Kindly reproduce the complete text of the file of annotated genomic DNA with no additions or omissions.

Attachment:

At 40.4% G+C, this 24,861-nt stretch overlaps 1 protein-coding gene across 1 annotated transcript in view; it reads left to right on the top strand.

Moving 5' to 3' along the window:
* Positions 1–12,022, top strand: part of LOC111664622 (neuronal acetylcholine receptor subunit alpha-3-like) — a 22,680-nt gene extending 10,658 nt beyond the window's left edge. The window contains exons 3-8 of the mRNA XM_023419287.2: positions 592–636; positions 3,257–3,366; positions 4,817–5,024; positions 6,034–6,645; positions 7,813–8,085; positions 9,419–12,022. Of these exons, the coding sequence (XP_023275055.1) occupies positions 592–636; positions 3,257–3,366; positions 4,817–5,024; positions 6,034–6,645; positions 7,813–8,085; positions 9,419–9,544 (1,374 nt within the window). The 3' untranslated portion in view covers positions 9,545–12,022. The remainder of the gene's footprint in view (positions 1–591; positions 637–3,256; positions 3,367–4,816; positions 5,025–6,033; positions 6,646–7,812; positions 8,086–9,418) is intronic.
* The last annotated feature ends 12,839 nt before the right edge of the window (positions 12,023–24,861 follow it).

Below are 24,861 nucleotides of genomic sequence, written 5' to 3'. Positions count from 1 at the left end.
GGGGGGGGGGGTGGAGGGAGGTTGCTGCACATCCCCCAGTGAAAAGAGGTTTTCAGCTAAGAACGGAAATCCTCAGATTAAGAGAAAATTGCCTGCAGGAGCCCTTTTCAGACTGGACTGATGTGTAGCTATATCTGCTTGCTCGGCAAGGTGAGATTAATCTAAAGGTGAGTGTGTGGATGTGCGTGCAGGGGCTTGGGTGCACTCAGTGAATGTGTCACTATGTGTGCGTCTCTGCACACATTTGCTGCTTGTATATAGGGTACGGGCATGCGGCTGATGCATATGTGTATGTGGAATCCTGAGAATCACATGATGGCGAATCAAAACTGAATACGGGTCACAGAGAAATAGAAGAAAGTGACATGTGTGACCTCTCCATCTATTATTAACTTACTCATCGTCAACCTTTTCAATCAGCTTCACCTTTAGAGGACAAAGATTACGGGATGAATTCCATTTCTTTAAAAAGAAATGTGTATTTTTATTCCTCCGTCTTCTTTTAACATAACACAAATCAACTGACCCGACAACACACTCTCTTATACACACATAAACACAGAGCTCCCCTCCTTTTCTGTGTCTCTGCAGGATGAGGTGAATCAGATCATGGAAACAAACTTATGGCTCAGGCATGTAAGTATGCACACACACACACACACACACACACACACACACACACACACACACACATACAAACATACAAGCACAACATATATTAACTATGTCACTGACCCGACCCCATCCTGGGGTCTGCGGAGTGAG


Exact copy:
At 40.4% G+C, this 24,861-nt stretch overlaps 1 protein-coding gene across 1 annotated transcript in view; it reads left to right on the top strand.

Moving 5' to 3' along the window:
* Positions 1–12,022, top strand: part of LOC111664622 (neuronal acetylcholine receptor subunit alpha-3-like) — a 22,680-nt gene extending 10,658 nt beyond the window's left edge. The window contains exons 3-8 of the mRNA XM_023419287.2: positions 592–636; positions 3,257–3,366; positions 4,817–5,024; positions 6,034–6,645; positions 7,813–8,085; positions 9,419–12,022. Of these exons, the coding sequence (XP_023275055.1) occupies positions 592–636; positions 3,257–3,366; positions 4,817–5,024; positions 6,034–6,645; positions 7,813–8,085; positions 9,419–9,544 (1,374 nt within the window). The 3' untranslated portion in view covers positions 9,545–12,022. The remainder of the gene's footprint in view (positions 1–591; positions 637–3,256; positions 3,367–4,816; positions 5,025–6,033; positions 6,646–7,812; positions 8,086–9,418) is intronic.
* The last annotated feature ends 12,839 nt before the right edge of the window (positions 12,023–24,861 follow it).

Below are 24,861 nucleotides of genomic sequence, written 5' to 3'. Positions count from 1 at the left end.
GGGGGGGGGGGTGGAGGGAGGTTGCTGCACATCCCCCAGTGAAAAGAGGTTTTCAGCTAAGAACGGAAATCCTCAGATTAAGAGAAAATTGCCTGCAGGAGCCCTTTTCAGACTGGACTGATGTGTAGCTATATCTGCTTGCTCGGCAAGGTGAGATTAATCTAAAGGTGAGTGTGTGGATGTGCGTGCAGGGGCTTGGGTGCACTCAGTGAATGTGTCACTATGTGTGCGTCTCTGCACACATTTGCTGCTTGTATATAGGGTACGGGCATGCGGCTGATGCATATGTGTATGTGGAATCCTGAGAATCACATGATGGCGAATCAAAACTGAATACGGGTCACAGAGAAATAGAAGAAAGTGACATGTGTGACCTCTCCATCTATTATTAACTTACTCATCGTCAACCTTTTCAATCAGCTTCACCTTTAGAGGACAAAGATTACGGGATGAATTCCATTTCTTTAAAAAGAAATGTGTATTTTTATTCCTCCGTCTTCTTTTAACATAACACAAATCAACTGACCCGACAACACACTCTCTTATACACACATAAACACAGAGCTCCCCTCCTTTTCTGTGTCTCTGCAGGATGAGGTGAATCAGATCATGGAAACAAACTTATGGCTCAGGCATGTAAGTATGCACACACACACACACACACACACACACACACACACACACACACACACATACAAACATACAAGCACAACATATATTAACTATGTCACTGACCCGACCCCATCCTGGGGTCTGCGGAGTGAG